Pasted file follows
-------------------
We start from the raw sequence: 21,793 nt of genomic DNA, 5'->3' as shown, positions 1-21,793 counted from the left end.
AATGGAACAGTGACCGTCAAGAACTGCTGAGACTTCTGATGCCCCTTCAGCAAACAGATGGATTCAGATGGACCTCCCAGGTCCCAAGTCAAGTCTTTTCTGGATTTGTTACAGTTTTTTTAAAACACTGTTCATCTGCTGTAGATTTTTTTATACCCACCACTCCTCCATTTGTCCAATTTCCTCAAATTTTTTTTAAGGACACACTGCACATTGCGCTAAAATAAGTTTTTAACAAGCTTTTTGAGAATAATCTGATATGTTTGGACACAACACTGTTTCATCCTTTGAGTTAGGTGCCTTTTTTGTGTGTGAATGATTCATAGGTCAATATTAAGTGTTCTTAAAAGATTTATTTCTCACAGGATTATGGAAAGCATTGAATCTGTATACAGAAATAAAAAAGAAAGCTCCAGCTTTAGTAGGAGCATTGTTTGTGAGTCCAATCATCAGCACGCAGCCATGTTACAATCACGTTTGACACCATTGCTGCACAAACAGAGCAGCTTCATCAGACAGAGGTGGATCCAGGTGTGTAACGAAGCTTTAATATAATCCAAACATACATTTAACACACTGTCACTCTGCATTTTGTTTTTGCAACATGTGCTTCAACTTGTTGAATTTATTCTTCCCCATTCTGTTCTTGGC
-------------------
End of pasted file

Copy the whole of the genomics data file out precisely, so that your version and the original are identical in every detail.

We start from the raw sequence: 21,793 nt of genomic DNA, 5'->3' as shown, positions 1-21,793 counted from the left end.
AATGGAACAGTGACCGTCAAGAACTGCTGAGACTTCTGATGCCCCTTCAGCAAACAGATGGATTCAGATGGACCTCCCAGGTCCCAAGTCAAGTCTTTTCTGGATTTGTTACAGTTTTTTTAAAACACTGTTCATCTGCTGTAGATTTTTTTATACCCACCACTCCTCCATTTGTCCAATTTCCTCAAATTTTTTTTAAGGACACACTGCACATTGCGCTAAAATAAGTTTTTAACAAGCTTTTTGAGAATAATCTGATATGTTTGGACACAACACTGTTTCATCCTTTGAGTTAGGTGCCTTTTTTGTGTGTGAATGATTCATAGGTCAATATTAAGTGTTCTTAAAAGATTTATTTCTCACAGGATTATGGAAAGCATTGAATCTGTATACAGAAATAAAAAAGAAAGCTCCAGCTTTAGTAGGAGCATTGTTTGTGAGTCCAATCATCAGCACGCAGCCATGTTACAATCACGTTTGACACCATTGCTGCACAAACAGAGCAGCTTCATCAGACAGAGGTGGATCCAGGTGTGTAACGAAGCTTTAATATAATCCAAACATACATTTAACACACTGTCACTCTGCATTTTGTTTTTGCAACATGTGCTTCAACTTGTTGAATTTATTCTTCCCCATTCTGTTCTTGGC